The fact that modern smartphones still actually make voice calls may well come as a surprise to many users happy to use their mobile devices as pocket-sized computers. Carriers, on the other hand, seem content to keep the “phone” in smartphone. AT&T’s Randall Stephenson told an investor conference this week that he sees a time in which carriers offer up data-only options for subscribers — a time that may well come in the next two years or so. The CEO said he’d, “be surprised if, in the next 24 months, we don’t see people in the market place with data-only plans.” It’s hardly an announcement, but it certainly comes from a guy who knows a thing or two about where the industry is headed.
AT&T CEO predicts data-only plans within two years originally appeared on Engadget on Fri, 01 Jun 2012 12:59:00 EDT. Please see our terms for use of feeds.
Gesture control as we know it is rudimentary at best. But a new San Francisco startup called Leap Motion has just announced a new 3D motion control system that its claims is 200 times more accurate than anything else on the market—and it’s set to cost just $70.
CNET reports that Leap Motion’s technology uses a small USB input device—though the company doesn’t reveal what kinds of sensors it uses—and some sophisticated software in order to provide accuracy of around a hundredth of a millimeter. That means that their gesture control system can handle touch-style gestures, like pinch-to-zoom. Leap Motion plans to launch the device early next year.
The device monitors a space four cubic feet in size, and can deftly track individual finger tips, the whole hand, or inanimate objects. It’s well worth watching the video to get a feel for how it works—because it’s really impressive. In particular, the gestures we’ve come to expect on touch-screen devices look incredibly smooth.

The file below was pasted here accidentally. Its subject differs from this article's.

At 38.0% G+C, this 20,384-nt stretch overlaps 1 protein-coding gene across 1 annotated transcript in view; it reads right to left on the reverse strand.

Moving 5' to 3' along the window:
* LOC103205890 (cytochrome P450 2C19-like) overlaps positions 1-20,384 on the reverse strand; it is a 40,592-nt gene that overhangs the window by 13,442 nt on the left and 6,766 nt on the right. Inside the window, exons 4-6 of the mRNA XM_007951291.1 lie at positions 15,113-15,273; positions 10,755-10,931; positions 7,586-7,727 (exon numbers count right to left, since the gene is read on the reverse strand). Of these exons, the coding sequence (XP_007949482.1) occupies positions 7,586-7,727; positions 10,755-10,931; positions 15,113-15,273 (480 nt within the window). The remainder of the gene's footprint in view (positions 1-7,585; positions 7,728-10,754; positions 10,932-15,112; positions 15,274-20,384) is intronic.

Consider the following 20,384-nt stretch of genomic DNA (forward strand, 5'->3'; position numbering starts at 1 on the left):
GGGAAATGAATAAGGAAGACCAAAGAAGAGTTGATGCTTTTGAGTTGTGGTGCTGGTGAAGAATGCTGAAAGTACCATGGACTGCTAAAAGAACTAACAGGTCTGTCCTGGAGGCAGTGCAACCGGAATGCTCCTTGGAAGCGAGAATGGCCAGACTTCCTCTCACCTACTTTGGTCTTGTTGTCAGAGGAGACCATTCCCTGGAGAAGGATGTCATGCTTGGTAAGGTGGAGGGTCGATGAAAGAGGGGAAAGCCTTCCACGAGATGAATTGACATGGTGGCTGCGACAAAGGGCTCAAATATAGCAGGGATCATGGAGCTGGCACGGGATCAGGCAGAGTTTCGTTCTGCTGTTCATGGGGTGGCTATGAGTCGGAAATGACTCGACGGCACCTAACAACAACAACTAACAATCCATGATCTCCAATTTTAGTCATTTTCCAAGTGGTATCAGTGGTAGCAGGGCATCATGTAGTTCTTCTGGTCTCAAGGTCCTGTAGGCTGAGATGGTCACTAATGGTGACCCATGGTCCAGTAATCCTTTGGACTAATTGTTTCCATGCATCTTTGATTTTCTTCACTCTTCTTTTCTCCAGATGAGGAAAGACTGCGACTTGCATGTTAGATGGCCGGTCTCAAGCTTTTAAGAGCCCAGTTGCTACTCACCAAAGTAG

It’s immediately obvious that there are some applications that it would be well suited to—for, say, the likes of surgeons or engineers—but at $70 it will no doubt land in a lot of homes. Including mine. Michael Buckwald, Leap Motion CEO, explained to CNET:
“We want there to be world-changing applications that fundamentally transform how people interact with their operating system or browse the Web…. The goal is to fundamentally transform how people interact with computers and to do so in the same way that the mouse did, which means that the transformation affects everyone, both from the most basic use case all the way up to the most advanced use cases you can imagine for computing technology.”
While Kinect piqued the world’s interest in gesture control, it’s always been relatively clunky. Whether it’s Leap Motion or some other manufacturer that finally releases a fine-grained system to market, at least this evidence suggests that it won’t be long before it’s actually useful. [CNET]
This is a vaguely awkward message for NVIDIA to be putting out. On one hand, the company is best buddies with Intel and is hoping to see its next-gen GPUs bundled with a large portion of the Ivy Bridge notebooks that will ship this year. But to reach that target, it must risk irking Chipzilla by emphasizing the limitations of Ivy Bridge’s integrated graphics. That’s exactly what happened at a recent presentation, when NVIDIA told us there’ll be “nothing Ultra” about the performance of a regular Ivy Bridge Ultrabook because the integrated HD 4000 graphics will only handle around 43 percent of current games. By contrast, if you add in a GeForce GT 640M you’ll find that 100 percent of current games are playable with frame rates over 30fps and high detail settings, including Battlefield 3, Batman: Arkham City, Crysis 2 and many others. If you leave the lightweight Ultrabook spec behind and combine Ivy Bridge with a GT 670M GPU then you can go even higher — as we just discovered in our review of the MSI’s GT70 gaming laptop. Fortunately, Intel was pretty magnanimous about HD 4000 when it briefed us, and readily accepted that enthusiasts will still want discrete graphics, so we don’t imagine the slide above will cause too many hurt feelings.
NVIDIA: there’s nothing ‘Ul! tra’ abo ut Ivy Bridge Ultrabooks unless you add Kepler originally appeared on Engadget on Mon, 23 Apr 2012 12:15:00 EDT. Please see our terms for use of feeds.
Dr. Augustine Fou is Digital Consigliere to marketing executives, advising them on digital strategy and Unified Marketing(tm). Dr Fou has over 17 years of in-the-trenches, hands-on experience, which enables him to provide objective, in-depth assessments of their current marketing programs and recommendations for improving business impact and ROI using digital insights.